University of California, Irvine

Music 230

Time Structure in Music
[and other time-based art forms]

Course Syllabus




Course Description

Time is the medium in which music transpires. Form and rhythm are sonic articulations of time on the large and small level; and now computers enable us to study time with great objective precision, even on the microscopic level. However, time remains largely a mystery. We don't have a specific sense organ that perceives it (as we do for light and sound), we can't feel it or grasp it, and we perceive it differently in different contexts. Scientists and philosophers have written extensively on the elusive nature of time. Musicians and other time-based artists (e.g., filmmakers) have established many ways of contemplating, managing, and composing the passage of time. This course will study what time is, some of the many ways it is perceived, measured, and discussed, and how musicians "shape" time with sound. The course will be conducted as a graduate seminar, with assigned readings, student-led discussion, and individual research/writing/presentations on selected subtopics. Ability to read a musical score is highly recommended.

Summary of Course Topics

This course will approach the issue of time structure in music from three main angles: philosophical and psychological views of time perception (empirical physics and cognitive science, phenomenology, etc.); models of musical time structure proposed by musicians, theorists, and other thinkers (notations and theories of rhythm and form); and analysis of works of music that deliberately challenge accepted understanding of musical time (time as a flexible, subjective, and nonlinear medium).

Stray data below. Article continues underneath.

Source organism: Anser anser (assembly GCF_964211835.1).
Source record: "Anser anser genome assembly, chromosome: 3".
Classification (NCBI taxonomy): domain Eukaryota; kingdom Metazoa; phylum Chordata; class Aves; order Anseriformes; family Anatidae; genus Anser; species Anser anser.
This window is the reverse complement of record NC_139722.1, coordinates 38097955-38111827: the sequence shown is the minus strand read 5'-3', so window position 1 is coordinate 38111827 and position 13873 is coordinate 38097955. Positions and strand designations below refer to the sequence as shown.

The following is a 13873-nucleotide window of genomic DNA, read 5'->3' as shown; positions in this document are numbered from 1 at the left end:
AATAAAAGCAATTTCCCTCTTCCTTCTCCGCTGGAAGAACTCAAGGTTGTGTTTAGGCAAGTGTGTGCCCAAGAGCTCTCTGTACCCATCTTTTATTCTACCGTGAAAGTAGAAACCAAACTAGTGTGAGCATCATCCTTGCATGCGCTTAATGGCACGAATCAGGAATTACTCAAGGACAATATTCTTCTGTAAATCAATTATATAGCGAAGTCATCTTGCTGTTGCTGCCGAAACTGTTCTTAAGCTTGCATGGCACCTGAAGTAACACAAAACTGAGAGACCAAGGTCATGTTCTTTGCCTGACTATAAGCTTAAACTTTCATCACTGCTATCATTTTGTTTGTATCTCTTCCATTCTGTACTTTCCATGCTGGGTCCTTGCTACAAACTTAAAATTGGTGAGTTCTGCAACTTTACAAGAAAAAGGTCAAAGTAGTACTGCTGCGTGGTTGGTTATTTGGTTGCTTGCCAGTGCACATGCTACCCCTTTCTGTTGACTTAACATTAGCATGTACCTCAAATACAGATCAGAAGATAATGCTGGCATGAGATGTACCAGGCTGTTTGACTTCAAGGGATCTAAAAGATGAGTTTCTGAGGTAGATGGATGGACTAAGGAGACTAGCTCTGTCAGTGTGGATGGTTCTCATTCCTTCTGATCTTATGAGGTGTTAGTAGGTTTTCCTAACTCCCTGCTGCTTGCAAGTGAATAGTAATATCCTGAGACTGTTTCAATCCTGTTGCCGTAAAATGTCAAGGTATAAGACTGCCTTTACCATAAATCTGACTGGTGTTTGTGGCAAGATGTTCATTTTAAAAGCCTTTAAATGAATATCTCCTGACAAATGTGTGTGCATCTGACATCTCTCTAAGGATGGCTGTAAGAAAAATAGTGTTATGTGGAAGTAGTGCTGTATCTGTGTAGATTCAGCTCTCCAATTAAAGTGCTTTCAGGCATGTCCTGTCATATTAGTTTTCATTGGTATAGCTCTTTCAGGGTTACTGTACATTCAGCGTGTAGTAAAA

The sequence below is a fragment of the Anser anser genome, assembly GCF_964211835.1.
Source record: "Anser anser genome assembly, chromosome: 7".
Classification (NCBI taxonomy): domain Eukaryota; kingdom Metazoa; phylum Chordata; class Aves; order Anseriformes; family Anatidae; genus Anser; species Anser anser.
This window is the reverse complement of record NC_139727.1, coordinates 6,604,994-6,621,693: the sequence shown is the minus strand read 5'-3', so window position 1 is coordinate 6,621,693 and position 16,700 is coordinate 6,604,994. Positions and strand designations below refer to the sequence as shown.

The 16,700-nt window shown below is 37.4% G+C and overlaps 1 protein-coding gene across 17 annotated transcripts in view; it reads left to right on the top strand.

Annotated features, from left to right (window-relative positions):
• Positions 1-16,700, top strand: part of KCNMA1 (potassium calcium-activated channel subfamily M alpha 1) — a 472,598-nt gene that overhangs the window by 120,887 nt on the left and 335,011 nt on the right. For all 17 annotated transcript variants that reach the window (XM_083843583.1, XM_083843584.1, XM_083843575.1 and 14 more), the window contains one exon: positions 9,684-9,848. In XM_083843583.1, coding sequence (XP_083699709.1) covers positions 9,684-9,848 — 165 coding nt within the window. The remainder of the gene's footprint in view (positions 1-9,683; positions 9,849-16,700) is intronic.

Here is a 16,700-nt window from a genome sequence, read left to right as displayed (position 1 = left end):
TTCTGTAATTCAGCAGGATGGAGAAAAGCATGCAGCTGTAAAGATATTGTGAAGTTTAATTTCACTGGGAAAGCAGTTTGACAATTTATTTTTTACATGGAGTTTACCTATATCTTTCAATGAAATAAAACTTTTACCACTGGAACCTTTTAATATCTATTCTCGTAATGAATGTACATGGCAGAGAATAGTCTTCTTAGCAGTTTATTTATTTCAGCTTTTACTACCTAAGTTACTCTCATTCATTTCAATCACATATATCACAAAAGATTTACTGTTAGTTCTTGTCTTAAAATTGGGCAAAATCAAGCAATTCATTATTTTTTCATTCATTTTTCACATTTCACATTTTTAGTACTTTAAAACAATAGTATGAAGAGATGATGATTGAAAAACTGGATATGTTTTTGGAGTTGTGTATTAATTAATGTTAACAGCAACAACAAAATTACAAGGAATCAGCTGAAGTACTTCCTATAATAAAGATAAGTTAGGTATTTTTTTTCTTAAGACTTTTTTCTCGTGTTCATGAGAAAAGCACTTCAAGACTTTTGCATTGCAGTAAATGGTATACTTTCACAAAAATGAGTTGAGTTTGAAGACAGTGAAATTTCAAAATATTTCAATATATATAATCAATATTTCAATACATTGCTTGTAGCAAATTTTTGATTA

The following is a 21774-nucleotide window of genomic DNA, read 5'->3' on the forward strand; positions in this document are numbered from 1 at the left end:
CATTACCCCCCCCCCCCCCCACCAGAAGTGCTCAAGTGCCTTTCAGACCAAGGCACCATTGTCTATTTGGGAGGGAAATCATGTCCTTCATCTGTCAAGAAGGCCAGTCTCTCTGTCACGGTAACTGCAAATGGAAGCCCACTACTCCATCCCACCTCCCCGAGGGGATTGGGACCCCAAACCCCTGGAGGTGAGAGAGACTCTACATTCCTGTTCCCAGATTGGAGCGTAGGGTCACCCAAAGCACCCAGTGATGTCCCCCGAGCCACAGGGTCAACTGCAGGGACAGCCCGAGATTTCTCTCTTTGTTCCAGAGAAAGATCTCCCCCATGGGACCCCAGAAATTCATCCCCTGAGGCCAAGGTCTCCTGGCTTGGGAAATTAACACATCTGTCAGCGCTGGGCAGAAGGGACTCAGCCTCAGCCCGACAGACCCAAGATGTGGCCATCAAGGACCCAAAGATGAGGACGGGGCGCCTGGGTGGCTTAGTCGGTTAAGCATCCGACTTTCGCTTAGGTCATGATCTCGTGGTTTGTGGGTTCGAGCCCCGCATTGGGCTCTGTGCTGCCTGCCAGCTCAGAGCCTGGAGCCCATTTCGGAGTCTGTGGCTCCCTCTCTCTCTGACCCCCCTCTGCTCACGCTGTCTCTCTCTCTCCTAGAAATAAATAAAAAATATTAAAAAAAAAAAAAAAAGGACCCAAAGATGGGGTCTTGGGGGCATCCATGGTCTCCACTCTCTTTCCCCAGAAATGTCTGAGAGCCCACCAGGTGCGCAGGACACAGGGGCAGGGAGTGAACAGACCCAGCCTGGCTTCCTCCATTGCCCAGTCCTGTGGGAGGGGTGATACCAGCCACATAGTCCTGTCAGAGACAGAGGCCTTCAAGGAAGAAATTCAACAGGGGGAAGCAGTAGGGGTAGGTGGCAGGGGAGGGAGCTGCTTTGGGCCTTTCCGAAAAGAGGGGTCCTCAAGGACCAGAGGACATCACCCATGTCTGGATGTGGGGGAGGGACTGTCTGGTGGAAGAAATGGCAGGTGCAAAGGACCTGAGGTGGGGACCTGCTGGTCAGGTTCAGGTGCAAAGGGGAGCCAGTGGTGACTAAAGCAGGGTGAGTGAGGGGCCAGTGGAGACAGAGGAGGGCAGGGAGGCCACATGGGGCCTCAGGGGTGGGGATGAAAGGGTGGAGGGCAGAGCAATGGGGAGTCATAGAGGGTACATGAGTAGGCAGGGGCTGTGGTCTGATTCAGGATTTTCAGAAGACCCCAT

List of Topics by Class Session

...can be found online.

List of Readings and Music

...can be found online.

Course Requirements

Students will each be required to:


Students will be graded on the basis of:

Regarding Academic Honesty

Plagiarism of any kind is a violation of UCI policy on Academic Honesty, and penalties for plagiarism can be severe. In this class you will be expected to attribute due credit to the originator of any ideas, words, or work which you incorporate substantially into your own work. This applies particularly to citation of sources for quotes and ideas included in your writings and projects.




This page was last modified April 2, 2006.

Christopher Dobrian